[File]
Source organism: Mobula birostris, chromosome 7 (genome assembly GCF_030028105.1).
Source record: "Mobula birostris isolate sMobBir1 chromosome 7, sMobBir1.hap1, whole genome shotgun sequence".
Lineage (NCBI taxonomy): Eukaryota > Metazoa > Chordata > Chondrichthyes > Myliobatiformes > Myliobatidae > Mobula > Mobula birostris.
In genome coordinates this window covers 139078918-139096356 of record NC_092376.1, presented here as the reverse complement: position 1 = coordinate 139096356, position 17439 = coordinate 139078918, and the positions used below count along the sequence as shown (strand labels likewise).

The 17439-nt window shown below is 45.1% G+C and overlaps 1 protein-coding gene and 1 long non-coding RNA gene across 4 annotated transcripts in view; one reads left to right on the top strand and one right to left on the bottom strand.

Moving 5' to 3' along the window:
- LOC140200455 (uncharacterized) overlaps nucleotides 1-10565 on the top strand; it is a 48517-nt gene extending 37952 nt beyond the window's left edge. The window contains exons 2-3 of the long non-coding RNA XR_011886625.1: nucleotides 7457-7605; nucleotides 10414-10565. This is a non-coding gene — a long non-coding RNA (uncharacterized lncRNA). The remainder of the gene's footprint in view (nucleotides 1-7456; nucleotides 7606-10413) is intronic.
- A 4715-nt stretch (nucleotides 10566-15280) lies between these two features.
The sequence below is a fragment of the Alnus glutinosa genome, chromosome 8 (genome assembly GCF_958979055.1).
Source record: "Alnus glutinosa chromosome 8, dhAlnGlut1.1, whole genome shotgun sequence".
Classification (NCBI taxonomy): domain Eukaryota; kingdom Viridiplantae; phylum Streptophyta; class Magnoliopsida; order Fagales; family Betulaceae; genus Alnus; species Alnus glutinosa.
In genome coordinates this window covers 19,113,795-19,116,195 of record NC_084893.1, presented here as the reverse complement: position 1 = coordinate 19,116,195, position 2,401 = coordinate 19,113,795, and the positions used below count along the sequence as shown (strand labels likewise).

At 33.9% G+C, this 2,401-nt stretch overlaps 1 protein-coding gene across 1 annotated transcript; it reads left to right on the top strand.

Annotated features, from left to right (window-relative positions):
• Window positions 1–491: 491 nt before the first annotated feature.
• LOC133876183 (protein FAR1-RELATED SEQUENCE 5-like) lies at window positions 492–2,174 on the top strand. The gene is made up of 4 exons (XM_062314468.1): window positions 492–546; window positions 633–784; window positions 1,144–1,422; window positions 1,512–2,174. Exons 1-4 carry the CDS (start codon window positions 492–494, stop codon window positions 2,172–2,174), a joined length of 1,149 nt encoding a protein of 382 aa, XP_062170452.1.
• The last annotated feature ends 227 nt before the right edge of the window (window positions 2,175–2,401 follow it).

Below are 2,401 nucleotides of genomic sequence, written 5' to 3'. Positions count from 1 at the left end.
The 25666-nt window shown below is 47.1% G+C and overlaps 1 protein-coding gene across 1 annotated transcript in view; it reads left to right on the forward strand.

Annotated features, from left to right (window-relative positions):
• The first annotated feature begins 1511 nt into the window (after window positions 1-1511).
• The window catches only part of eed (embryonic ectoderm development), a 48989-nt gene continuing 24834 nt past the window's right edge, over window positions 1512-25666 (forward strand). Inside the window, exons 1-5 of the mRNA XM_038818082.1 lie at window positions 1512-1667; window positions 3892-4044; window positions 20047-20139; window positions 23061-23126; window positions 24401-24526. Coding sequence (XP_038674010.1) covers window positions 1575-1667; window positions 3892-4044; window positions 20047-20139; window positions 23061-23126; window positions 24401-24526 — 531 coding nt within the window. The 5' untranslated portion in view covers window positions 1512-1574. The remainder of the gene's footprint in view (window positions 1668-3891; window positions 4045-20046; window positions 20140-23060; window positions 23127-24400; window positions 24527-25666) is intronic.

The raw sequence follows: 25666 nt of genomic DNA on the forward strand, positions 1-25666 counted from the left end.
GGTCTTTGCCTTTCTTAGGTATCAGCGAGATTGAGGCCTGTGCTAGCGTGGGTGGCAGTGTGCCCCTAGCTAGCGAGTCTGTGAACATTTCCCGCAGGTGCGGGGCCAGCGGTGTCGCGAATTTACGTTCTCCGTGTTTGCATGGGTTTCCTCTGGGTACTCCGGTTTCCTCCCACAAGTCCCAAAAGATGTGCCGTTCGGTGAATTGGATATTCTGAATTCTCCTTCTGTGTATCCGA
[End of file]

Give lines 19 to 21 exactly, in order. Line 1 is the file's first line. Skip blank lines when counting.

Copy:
The 25666-nt window shown below is 47.1% G+C and overlaps 1 protein-coding gene across 1 annotated transcript in view; it reads left to right on the forward strand.

Annotated features, from left to right (window-relative positions):
• The first annotated feature begins 1511 nt into the window (after window positions 1-1511).